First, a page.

tor  (posted 2010-11-12 16:54:42.0)
A response from Tor at Thorlabs: Thank you for your inquiry. While we have not tested this, our engineer indicates that this may be possible using MoveVelocity and stopprofiled commands. I will send command details to you directly.
steve.biedrzycki  (posted 2010-11-11 15:06:08.0)
I need to do a sinusoidal variation between two angles. Is it possible to cycle between two positions without pausing with a non-linear velocity profile? What factors limit the cycle rate?
Thorlabs  (posted 2010-09-23 17:47:19.0)
Response from Javier at Thorlabs to michaelorger: The PAA632 extension cable is compatible with the PRM1-Z7 rotation mount.
michaelorger  (posted 2010-09-23 11:49:53.0)
Does the PAA632 work with the Z7 rotation mount? If not, is there an extension cable available for the Z7? Thanks
user  (posted 2010-05-06 12:32:01.0)
A response from Oli at Thorlabs to Thomas: Yes, Absolutely. You just need to set the limit switch settings to either ignore or home only and the display mode to continuous. Then it should work fine.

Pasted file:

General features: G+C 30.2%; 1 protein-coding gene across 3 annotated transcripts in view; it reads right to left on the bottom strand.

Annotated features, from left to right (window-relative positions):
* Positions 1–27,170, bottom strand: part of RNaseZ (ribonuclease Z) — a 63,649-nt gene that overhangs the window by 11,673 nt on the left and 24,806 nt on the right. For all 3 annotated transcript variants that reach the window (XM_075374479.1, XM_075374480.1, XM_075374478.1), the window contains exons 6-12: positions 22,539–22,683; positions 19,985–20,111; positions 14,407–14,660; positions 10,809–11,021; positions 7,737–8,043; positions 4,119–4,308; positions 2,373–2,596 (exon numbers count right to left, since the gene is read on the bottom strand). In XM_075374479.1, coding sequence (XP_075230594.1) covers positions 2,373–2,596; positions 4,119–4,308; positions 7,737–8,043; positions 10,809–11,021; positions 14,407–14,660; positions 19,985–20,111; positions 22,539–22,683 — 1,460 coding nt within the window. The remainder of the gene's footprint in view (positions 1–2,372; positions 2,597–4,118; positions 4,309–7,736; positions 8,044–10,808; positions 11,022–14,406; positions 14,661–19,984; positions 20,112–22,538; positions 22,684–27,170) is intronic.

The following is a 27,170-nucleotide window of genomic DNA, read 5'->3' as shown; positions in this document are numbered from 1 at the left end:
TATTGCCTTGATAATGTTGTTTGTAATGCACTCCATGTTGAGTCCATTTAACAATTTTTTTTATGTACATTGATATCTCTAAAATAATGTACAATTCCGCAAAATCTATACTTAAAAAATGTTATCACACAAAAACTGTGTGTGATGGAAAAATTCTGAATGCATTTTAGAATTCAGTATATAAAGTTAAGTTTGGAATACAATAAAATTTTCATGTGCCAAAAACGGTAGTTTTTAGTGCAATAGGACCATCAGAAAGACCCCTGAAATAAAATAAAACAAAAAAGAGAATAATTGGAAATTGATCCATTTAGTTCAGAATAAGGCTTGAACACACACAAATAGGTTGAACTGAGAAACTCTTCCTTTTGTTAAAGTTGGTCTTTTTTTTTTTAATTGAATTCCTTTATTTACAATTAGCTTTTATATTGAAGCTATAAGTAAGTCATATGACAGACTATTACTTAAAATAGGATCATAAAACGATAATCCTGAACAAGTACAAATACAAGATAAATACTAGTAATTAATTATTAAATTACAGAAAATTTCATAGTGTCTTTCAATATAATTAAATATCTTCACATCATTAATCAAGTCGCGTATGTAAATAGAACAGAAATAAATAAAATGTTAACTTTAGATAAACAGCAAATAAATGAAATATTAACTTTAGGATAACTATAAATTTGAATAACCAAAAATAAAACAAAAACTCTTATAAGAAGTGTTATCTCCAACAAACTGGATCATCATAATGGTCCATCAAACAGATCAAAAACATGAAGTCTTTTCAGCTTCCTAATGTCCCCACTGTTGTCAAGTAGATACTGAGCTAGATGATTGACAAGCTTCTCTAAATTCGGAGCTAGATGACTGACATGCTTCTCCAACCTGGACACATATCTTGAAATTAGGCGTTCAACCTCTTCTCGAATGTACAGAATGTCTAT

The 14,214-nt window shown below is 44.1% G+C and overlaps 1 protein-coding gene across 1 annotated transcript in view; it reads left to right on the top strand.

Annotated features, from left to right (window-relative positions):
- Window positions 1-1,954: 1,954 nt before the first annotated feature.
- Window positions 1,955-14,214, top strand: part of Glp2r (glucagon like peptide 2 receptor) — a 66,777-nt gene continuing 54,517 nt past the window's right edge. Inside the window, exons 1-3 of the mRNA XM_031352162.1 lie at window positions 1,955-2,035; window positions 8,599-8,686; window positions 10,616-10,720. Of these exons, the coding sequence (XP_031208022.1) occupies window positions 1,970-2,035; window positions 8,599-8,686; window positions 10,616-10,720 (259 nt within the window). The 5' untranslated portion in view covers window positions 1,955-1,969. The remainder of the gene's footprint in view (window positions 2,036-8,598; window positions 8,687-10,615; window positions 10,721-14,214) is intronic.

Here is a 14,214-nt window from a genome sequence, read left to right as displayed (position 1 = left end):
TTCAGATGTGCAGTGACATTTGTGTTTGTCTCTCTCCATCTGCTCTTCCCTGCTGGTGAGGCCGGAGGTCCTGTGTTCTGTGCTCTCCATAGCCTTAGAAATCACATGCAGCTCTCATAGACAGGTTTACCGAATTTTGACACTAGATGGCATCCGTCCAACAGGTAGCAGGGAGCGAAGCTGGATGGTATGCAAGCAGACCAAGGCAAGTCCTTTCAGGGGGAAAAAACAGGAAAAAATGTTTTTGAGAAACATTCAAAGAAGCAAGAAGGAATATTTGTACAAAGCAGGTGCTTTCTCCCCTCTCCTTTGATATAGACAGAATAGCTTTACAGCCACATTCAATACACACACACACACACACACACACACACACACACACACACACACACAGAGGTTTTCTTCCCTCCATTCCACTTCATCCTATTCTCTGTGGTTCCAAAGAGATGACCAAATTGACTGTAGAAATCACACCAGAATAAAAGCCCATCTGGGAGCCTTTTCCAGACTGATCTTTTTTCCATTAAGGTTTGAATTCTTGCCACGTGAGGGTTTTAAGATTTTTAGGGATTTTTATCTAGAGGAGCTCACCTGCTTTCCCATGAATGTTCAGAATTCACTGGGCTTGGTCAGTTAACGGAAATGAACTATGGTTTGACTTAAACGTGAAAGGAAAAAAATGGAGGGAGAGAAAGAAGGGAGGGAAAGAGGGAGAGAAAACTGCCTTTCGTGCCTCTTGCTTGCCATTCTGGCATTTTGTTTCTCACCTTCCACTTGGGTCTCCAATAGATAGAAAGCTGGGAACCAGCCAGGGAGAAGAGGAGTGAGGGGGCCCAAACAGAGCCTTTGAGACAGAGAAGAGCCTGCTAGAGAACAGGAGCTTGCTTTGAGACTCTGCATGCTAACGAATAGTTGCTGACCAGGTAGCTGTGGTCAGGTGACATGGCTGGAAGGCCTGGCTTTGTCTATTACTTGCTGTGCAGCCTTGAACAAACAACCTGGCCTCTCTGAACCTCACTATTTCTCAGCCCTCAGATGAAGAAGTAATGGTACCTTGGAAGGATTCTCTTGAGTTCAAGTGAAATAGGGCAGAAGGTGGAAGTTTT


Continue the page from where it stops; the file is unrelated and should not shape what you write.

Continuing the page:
thomas.juffmann  (posted 2010-05-06 11:49:08.0)
Hi, can I run the prm1z8 continuously in one direction (more than one revolution?)? cheers.
user  (posted 2010-05-05 08:41:47.0)
A response from Oliver at Thorlabs: It may be that you have not correctly configured the motor and driver in APT config, or the stage may have an error. Please feel free to contact me at techsupport.uk@thorlabs.com to disscuss the problem further.
user  (posted 2010-05-04 18:49:04.0)
i think my problem is similar to lundeen below - i have this system and using the APT software gives unrepeatable position readouts. where can you put in a lookup table on the APT software? and can you account for this drift in the stage position? it seems like a lookup table wont solve this.
ohoward  (posted 2009-11-30 10:50:20.0)
A response from Oliver at Thorlabs to jeff.lundeen: The encoder output of the motor is used to give you the position output. An effective pitch that takes into account the gearing of the worm drive is used. To find the encoder count you divide the position by the pitch (17.87) and multiply the result by the encoder counts per rev (512). The encoder simply measures the rotation of the motor, not of the stage. If you have sufficient measuring equipment you can calibrate the actual turn of the stage with the encoder count (or position output). Once you have created this lookup table APT config allows you to associate this calibration file with the stage.